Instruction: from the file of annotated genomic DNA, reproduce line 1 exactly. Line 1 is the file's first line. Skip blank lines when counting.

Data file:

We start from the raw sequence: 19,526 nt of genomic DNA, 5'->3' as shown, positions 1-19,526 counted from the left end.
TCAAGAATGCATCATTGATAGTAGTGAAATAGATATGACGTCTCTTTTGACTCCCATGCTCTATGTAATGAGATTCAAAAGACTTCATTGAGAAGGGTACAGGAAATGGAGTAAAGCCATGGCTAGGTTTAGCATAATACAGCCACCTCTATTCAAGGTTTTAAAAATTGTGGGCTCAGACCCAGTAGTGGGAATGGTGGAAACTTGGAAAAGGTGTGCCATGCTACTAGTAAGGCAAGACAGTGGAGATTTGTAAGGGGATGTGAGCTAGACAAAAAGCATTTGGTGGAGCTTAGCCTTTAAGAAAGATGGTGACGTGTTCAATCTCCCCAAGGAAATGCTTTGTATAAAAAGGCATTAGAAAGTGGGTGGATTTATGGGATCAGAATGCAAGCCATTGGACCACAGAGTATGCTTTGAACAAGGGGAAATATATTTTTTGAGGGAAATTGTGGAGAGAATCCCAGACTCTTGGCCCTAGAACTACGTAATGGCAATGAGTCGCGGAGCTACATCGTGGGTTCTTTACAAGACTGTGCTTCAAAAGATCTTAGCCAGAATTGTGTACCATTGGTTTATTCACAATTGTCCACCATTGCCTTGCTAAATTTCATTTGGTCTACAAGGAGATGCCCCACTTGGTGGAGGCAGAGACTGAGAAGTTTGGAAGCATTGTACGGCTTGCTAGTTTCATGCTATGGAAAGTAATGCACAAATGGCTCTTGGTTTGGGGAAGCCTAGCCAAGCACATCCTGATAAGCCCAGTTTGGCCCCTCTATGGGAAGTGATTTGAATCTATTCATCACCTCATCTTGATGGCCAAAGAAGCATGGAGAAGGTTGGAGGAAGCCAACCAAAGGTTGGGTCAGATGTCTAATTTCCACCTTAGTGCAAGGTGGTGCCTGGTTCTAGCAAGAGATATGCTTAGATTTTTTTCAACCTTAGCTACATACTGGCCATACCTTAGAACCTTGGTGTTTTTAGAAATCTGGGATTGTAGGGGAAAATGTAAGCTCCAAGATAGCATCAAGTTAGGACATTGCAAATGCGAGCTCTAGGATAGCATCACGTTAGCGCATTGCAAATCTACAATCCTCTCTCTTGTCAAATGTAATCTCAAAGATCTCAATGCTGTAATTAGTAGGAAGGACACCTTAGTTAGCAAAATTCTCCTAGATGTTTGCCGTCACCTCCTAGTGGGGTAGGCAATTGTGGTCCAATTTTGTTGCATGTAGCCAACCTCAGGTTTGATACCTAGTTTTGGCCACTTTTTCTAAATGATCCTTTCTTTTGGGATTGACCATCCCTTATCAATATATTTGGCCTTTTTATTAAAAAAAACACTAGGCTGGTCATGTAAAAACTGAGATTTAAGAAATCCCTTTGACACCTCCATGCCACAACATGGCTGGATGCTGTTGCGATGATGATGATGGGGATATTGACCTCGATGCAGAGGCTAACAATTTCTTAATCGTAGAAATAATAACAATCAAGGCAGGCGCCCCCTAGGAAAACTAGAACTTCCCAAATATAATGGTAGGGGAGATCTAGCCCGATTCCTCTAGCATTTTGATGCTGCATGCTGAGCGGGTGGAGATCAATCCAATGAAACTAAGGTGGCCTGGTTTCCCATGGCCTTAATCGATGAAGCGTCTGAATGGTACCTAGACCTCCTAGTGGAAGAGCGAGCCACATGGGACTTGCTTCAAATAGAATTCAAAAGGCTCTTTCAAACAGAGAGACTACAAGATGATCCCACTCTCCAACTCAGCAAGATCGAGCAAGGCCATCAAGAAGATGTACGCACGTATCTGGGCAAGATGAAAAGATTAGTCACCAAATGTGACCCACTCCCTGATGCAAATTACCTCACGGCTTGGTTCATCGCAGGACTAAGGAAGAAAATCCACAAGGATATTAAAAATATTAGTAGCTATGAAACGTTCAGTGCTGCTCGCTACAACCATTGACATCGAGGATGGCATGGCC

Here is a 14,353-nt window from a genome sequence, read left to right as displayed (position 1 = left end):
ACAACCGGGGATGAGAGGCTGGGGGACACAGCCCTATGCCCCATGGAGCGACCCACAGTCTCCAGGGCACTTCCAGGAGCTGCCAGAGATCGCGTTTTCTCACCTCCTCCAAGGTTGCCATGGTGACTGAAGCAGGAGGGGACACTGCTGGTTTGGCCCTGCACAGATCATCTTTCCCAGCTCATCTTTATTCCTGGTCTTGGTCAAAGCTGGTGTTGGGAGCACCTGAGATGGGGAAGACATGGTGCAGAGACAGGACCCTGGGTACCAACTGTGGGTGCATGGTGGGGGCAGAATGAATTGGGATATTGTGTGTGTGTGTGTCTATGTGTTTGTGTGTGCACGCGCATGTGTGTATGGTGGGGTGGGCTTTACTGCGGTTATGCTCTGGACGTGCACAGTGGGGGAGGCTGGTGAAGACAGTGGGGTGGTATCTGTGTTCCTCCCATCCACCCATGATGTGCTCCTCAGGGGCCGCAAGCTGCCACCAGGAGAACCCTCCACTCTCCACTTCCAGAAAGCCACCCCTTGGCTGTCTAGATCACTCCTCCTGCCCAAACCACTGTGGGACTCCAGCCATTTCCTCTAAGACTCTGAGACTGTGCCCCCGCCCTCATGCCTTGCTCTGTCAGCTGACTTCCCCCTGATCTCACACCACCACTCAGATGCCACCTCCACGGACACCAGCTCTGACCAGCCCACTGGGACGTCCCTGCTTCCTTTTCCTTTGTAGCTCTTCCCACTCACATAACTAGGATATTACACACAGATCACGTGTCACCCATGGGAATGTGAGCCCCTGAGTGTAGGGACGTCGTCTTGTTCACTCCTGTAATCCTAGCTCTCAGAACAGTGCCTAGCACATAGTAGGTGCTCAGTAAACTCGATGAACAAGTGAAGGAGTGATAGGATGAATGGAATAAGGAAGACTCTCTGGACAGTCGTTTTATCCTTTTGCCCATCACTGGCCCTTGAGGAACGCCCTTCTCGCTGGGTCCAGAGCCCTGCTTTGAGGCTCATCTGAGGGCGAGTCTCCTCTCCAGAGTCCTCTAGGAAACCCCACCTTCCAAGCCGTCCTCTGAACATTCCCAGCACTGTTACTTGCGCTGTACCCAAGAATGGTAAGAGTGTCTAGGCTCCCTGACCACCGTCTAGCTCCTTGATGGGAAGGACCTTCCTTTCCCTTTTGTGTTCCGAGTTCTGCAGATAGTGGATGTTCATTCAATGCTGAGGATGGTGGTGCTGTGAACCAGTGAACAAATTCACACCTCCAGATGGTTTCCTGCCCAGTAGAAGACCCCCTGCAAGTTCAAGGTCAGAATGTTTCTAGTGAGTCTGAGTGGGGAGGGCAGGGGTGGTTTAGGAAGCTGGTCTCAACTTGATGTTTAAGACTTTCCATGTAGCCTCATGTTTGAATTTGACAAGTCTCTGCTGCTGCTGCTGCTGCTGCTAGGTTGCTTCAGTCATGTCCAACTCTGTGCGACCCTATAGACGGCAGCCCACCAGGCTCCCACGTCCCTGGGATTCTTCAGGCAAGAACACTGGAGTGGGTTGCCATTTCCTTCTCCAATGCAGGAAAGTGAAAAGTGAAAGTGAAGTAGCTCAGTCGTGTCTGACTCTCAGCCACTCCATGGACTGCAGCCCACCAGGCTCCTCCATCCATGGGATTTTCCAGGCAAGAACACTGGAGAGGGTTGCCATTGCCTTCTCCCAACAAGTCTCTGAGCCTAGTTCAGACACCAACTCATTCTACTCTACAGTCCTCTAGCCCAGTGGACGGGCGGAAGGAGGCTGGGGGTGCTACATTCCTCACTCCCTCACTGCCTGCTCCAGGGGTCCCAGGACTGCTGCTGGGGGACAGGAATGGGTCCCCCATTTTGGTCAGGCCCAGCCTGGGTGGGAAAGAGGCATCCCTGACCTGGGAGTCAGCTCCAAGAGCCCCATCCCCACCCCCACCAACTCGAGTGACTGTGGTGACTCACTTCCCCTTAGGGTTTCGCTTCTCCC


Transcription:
We start from the raw sequence: 19,526 nt of genomic DNA, 5'->3' as shown, positions 1-19,526 counted from the left end.